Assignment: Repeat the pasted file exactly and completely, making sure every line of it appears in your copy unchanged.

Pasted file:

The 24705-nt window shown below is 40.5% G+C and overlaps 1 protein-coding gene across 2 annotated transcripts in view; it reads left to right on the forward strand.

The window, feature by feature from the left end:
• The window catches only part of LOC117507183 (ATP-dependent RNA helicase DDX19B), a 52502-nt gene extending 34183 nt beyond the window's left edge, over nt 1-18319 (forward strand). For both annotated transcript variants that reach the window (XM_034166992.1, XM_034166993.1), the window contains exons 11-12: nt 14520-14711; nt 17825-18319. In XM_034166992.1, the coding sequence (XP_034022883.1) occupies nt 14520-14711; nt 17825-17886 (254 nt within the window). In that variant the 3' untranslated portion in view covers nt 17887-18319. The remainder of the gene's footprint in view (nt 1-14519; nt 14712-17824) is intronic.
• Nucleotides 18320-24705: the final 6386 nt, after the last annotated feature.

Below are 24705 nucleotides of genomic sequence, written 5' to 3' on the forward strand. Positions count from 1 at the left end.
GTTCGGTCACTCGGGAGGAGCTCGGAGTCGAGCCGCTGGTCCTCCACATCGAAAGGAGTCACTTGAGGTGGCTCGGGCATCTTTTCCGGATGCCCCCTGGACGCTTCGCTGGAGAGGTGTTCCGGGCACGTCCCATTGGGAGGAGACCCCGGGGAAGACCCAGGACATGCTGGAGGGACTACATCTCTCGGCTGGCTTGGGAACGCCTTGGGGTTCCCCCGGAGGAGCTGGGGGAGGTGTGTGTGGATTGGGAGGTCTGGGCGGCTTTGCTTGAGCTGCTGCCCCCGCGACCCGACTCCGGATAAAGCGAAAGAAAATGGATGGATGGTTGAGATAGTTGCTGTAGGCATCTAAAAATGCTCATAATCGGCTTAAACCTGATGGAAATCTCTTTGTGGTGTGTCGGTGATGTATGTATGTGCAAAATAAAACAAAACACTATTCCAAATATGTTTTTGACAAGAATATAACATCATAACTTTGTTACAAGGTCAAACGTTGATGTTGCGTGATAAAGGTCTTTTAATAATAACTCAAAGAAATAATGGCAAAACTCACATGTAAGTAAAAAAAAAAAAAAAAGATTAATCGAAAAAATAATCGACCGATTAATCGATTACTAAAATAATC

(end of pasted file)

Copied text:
The 24705-nt window shown below is 40.5% G+C and overlaps 1 protein-coding gene across 2 annotated transcripts in view; it reads left to right on the forward strand.

The window, feature by feature from the left end:
• The window catches only part of LOC117507183 (ATP-dependent RNA helicase DDX19B), a 52502-nt gene extending 34183 nt beyond the window's left edge, over nt 1-18319 (forward strand). For both annotated transcript variants that reach the window (XM_034166992.1, XM_034166993.1), the window contains exons 11-12: nt 14520-14711; nt 17825-18319. In XM_034166992.1, the coding sequence (XP_034022883.1) occupies nt 14520-14711; nt 17825-17886 (254 nt within the window). In that variant the 3' untranslated portion in view covers nt 17887-18319. The remainder of the gene's footprint in view (nt 1-14519; nt 14712-17824) is intronic.
• Nucleotides 18320-24705: the final 6386 nt, after the last annotated feature.

Below are 24705 nucleotides of genomic sequence, written 5' to 3' on the forward strand. Positions count from 1 at the left end.
GTTCGGTCACTCGGGAGGAGCTCGGAGTCGAGCCGCTGGTCCTCCACATCGAAAGGAGTCACTTGAGGTGGCTCGGGCATCTTTTCCGGATGCCCCCTGGACGCTTCGCTGGAGAGGTGTTCCGGGCACGTCCCATTGGGAGGAGACCCCGGGGAAGACCCAGGACATGCTGGAGGGACTACATCTCTCGGCTGGCTTGGGAACGCCTTGGGGTTCCCCCGGAGGAGCTGGGGGAGGTGTGTGTGGATTGGGAGGTCTGGGCGGCTTTGCTTGAGCTGCTGCCCCCGCGACCCGACTCCGGATAAAGCGAAAGAAAATGGATGGATGGTTGAGATAGTTGCTGTAGGCATCTAAAAATGCTCATAATCGGCTTAAACCTGATGGAAATCTCTTTGTGGTGTGTCGGTGATGTATGTATGTGCAAAATAAAACAAAACACTATTCCAAATATGTTTTTGACAAGAATATAACATCATAACTTTGTTACAAGGTCAAACGTTGATGTTGCGTGATAAAGGTCTTTTAATAATAACTCAAAGAAATAATGGCAAAACTCACATGTAAGTAAAAAAAAAAAAAAAAGATTAATCGAAAAAATAATCGACCGATTAATCGATTACTAAAATAATC